We are independent & ad-supported. We may earn a commission for purchases made through our links.

Advertiser Disclosure

Our website is an independent, advertising-supported platform. We provide our content free of charge to our readers, and to keep it that way, we rely on revenue generated through advertisements and affiliate partnerships. This means that when you click on certain links on our site and make a purchase, we may earn a commission. Learn more.

How We Make Money

We sustain our operations through affiliate commissions and advertising. If you click on an affiliate link and make a purchase, we may receive a commission from the merchant at no additional cost to you. We also display advertisements on our website, which help generate revenue to support our work and keep our content free for readers. Our editorial team operates independently from our advertising and affiliate partnerships to ensure that our content remains unbiased and focused on providing you with the best information and recommendations based on thorough research and honest evaluations. To remain transparent, we’ve provided a list of our current affiliate partners here.

What is Lasagne?

Mary McMahon
By
Updated May 16, 2024
Our promise to you
DelightedCooking is dedicated to creating trustworthy, high-quality content that always prioritizes transparency, integrity, and inclusivity above all else. Our ensure that our content creation and review process includes rigorous fact-checking, evidence-based, and continual updates to ensure accuracy and reliability.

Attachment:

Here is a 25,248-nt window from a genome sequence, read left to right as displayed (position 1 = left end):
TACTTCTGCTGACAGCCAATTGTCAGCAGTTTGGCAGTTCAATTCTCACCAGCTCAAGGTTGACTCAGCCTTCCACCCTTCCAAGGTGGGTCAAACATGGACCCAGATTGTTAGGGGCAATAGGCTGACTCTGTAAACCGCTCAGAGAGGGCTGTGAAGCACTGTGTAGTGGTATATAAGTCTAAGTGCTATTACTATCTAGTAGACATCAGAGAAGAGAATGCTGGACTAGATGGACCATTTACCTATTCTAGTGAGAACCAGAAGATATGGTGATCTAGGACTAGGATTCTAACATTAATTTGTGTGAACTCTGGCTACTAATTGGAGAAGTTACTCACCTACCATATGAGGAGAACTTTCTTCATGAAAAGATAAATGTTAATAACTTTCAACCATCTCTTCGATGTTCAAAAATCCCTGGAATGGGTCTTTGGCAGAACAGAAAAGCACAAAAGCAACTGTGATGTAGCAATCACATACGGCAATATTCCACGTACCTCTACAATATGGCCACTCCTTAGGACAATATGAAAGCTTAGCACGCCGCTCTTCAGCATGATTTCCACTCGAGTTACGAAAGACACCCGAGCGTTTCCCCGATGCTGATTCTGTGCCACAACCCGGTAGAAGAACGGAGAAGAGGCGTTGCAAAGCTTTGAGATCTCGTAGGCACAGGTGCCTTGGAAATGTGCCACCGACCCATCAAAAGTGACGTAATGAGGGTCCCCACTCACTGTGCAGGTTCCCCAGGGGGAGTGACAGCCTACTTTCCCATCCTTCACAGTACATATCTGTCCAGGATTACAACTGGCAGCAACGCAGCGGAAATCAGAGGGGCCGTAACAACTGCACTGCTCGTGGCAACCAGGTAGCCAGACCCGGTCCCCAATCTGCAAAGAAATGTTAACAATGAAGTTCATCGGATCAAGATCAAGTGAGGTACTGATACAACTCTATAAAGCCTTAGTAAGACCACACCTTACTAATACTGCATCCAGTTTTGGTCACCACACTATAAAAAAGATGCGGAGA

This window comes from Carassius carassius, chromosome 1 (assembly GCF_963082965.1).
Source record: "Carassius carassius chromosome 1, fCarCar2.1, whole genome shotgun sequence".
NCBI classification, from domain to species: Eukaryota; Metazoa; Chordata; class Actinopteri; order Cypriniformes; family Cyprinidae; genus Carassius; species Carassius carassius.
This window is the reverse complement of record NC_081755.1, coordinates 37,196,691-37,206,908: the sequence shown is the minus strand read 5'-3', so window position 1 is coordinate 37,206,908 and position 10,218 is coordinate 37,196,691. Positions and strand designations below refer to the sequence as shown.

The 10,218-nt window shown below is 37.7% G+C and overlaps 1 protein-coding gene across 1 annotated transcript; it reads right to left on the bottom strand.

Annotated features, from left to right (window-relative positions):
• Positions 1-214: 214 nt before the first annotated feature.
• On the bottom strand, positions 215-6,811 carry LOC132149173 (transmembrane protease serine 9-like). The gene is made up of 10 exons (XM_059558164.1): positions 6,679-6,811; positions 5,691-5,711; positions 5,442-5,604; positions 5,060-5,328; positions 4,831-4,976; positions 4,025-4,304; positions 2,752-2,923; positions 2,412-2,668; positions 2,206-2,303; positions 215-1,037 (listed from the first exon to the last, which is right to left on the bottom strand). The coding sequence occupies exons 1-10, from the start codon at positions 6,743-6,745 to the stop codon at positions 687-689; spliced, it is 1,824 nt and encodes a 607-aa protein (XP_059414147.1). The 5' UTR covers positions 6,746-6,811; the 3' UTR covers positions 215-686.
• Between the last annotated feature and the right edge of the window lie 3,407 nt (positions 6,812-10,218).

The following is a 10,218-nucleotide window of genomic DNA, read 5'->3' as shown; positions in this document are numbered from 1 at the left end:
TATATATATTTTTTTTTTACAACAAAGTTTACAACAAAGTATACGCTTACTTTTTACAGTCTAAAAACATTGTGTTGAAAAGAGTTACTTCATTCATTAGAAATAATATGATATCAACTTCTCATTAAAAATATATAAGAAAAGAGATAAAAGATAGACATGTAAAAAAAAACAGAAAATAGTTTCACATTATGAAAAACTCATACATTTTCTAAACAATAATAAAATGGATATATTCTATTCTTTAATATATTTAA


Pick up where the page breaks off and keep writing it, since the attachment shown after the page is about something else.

Our Promise to you

Founded in 2002, our company has been a trusted resource for readers seeking informative and engaging content. Our dedication to quality remains unwavering—and will never change. We follow a strict editorial policy, ensuring that our content is authored by highly qualified professionals and edited by subject matter experts. This guarantees that everything we publish is objective, accurate, and trustworthy.

Over the years, we've refined our approach to cover a wide range of topics, providing readers with reliable and practical advice to enhance their knowledge and skills. That's why millions of readers turn to us each year. Join us in celebrating the joy of learning, guided by standards you can trust.

Editorial Standards

At DelightedCooking, we are committed to creating content that you can trust. Our editorial process is designed to ensure that every piece of content we publish is accurate, reliable, and informative.

Our team of experienced writers and editors follows a strict set of guidelines to ensure the highest quality content. We conduct thorough research, fact-check all information, and rely on credible sources to back up our claims. Our content is reviewed by subject matter experts to ensure accuracy and clarity.

We believe in transparency and maintain editorial independence from our advertisers. Our team does not receive direct compensation from advertisers, allowing us to create unbiased content that prioritizes your interests.

Lasagna is both a type of noodle and a dish made with that noodle; when pluralized, lasagna noodles are known as “lasagne”. Lasagne are long, flat, broad noodles which are ideally suited to layering in a baking dish to make a sort of noodle pie with an assortment of ingredients which may include meats, cheeses, and tomato sauce. Most markets carry lasagna noodles, often in an assortment of flavors including spinach, whole wheat, and plain, and making the baked noodle dish which calls for these noodles is quite easy.